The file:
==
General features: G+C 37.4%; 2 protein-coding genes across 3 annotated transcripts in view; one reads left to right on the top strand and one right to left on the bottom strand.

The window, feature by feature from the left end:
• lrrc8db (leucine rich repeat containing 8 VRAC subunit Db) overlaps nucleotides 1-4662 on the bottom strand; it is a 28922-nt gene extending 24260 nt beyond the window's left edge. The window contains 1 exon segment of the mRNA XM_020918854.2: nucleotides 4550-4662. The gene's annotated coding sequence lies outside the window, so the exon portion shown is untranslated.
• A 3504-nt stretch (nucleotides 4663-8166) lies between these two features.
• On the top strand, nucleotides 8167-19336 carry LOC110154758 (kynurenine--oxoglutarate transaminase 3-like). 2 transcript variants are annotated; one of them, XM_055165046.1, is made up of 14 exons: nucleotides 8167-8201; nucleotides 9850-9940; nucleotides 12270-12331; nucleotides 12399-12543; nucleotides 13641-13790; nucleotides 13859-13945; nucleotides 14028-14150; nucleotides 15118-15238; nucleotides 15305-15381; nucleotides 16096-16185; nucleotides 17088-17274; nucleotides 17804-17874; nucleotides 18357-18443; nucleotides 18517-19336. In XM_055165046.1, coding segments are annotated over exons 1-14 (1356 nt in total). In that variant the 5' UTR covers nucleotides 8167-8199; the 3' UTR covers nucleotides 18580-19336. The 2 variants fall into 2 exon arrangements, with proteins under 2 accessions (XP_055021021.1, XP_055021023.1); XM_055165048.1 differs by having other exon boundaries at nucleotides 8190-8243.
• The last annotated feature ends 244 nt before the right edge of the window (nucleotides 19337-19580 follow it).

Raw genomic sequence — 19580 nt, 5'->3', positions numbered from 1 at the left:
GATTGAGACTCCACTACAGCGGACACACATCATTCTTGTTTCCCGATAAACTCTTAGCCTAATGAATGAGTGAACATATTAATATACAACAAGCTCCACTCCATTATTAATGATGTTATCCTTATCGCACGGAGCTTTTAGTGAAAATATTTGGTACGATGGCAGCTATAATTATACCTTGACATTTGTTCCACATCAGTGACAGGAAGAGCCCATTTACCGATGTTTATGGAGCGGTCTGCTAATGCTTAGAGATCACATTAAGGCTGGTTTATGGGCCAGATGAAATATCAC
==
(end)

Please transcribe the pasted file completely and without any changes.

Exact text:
General features: G+C 37.4%; 2 protein-coding genes across 3 annotated transcripts in view; one reads left to right on the top strand and one right to left on the bottom strand.

The window, feature by feature from the left end:
• lrrc8db (leucine rich repeat containing 8 VRAC subunit Db) overlaps nucleotides 1-4662 on the bottom strand; it is a 28922-nt gene extending 24260 nt beyond the window's left edge. The window contains 1 exon segment of the mRNA XM_020918854.2: nucleotides 4550-4662. The gene's annotated coding sequence lies outside the window, so the exon portion shown is untranslated.
• A 3504-nt stretch (nucleotides 4663-8166) lies between these two features.
• On the top strand, nucleotides 8167-19336 carry LOC110154758 (kynurenine--oxoglutarate transaminase 3-like). 2 transcript variants are annotated; one of them, XM_055165046.1, is made up of 14 exons: nucleotides 8167-8201; nucleotides 9850-9940; nucleotides 12270-12331; nucleotides 12399-12543; nucleotides 13641-13790; nucleotides 13859-13945; nucleotides 14028-14150; nucleotides 15118-15238; nucleotides 15305-15381; nucleotides 16096-16185; nucleotides 17088-17274; nucleotides 17804-17874; nucleotides 18357-18443; nucleotides 18517-19336. In XM_055165046.1, coding segments are annotated over exons 1-14 (1356 nt in total). In that variant the 5' UTR covers nucleotides 8167-8199; the 3' UTR covers nucleotides 18580-19336. The 2 variants fall into 2 exon arrangements, with proteins under 2 accessions (XP_055021021.1, XP_055021023.1); XM_055165048.1 differs by having other exon boundaries at nucleotides 8190-8243.
• The last annotated feature ends 244 nt before the right edge of the window (nucleotides 19337-19580 follow it).

Raw genomic sequence — 19580 nt, 5'->3', positions numbered from 1 at the left:
GATTGAGACTCCACTACAGCGGACACACATCATTCTTGTTTCCCGATAAACTCTTAGCCTAATGAATGAGTGAACATATTAATATACAACAAGCTCCACTCCATTATTAATGATGTTATCCTTATCGCACGGAGCTTTTAGTGAAAATATTTGGTACGATGGCAGCTATAATTATACCTTGACATTTGTTCCACATCAGTGACAGGAAGAGCCCATTTACCGATGTTTATGGAGCGGTCTGCTAATGCTTAGAGATCACATTAAGGCTGGTTTATGGGCCAGATGAAATATCAC